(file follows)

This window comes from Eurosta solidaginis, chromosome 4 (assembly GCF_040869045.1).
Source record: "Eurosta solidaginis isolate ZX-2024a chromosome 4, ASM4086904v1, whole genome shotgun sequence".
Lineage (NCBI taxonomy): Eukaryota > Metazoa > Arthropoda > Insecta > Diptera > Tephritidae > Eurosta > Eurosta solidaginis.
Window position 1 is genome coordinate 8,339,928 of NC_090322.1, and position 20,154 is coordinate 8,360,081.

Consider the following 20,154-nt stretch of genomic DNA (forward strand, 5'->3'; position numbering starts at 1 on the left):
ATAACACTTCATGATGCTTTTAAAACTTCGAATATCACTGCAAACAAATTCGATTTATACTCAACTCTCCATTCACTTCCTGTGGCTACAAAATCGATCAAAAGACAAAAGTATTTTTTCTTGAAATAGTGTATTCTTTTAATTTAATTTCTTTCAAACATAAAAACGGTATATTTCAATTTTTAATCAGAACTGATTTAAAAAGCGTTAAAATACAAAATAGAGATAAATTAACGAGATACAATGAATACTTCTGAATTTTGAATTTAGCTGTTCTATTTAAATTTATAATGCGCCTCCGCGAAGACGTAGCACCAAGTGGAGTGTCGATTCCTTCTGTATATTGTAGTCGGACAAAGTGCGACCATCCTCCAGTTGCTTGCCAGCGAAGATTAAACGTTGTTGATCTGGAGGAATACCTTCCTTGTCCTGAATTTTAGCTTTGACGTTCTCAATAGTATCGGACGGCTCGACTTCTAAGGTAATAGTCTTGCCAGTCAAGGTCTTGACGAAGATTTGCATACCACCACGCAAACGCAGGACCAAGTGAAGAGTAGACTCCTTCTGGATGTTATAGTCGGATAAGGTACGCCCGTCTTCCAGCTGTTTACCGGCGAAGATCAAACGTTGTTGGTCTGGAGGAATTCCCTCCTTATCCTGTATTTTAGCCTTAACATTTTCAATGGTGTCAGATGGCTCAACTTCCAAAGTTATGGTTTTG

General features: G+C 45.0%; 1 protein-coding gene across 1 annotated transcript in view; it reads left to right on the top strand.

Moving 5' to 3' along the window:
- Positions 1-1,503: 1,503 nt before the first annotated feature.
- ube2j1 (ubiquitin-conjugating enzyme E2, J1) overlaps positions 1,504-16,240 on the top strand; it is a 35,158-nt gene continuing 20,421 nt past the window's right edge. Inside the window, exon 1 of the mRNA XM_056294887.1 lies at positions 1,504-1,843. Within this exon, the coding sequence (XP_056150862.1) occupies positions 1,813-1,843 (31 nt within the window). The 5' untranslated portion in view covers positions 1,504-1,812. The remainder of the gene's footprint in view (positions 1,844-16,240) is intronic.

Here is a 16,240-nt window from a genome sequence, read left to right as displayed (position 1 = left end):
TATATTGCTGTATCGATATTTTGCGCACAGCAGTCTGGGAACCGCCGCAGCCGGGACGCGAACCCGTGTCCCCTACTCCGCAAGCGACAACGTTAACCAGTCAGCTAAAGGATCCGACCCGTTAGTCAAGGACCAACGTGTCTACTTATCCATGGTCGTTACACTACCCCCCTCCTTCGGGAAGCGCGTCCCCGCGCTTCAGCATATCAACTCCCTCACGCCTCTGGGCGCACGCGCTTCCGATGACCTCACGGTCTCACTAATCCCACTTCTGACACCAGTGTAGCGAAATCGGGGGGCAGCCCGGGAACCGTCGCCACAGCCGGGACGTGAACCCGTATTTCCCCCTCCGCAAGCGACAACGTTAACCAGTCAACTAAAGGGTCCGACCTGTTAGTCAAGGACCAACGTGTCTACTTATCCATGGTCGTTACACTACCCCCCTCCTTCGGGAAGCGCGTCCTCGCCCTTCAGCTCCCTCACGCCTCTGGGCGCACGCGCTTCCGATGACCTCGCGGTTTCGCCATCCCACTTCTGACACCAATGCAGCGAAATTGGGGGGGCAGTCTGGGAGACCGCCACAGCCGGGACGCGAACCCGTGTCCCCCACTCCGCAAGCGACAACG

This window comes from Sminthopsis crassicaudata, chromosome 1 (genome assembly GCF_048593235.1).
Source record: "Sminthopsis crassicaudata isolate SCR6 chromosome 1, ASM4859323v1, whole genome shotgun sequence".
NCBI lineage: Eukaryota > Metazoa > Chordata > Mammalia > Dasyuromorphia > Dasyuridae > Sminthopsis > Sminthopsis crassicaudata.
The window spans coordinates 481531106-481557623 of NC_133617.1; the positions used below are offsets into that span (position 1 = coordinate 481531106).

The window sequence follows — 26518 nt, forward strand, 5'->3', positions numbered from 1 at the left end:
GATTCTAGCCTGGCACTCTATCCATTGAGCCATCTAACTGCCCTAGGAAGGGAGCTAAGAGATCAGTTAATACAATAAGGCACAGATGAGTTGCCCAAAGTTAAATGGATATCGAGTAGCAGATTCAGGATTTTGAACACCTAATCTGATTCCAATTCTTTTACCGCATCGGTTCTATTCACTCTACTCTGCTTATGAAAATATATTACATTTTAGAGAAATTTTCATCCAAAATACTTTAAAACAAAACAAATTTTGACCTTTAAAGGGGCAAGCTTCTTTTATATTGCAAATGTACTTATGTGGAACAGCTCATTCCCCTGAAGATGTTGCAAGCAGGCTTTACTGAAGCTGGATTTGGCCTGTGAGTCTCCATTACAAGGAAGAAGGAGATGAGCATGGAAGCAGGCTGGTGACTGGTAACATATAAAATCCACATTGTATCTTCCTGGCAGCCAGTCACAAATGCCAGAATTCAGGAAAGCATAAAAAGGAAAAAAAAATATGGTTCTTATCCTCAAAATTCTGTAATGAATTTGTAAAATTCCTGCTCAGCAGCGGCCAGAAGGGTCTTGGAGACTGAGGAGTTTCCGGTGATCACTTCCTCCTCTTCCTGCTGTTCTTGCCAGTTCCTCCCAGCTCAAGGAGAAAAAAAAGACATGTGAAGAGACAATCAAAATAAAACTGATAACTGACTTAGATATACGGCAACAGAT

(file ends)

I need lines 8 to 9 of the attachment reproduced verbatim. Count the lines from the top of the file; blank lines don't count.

Moving 5' to 3' along the window:
- Positions 1-1,503: 1,503 nt before the first annotated feature.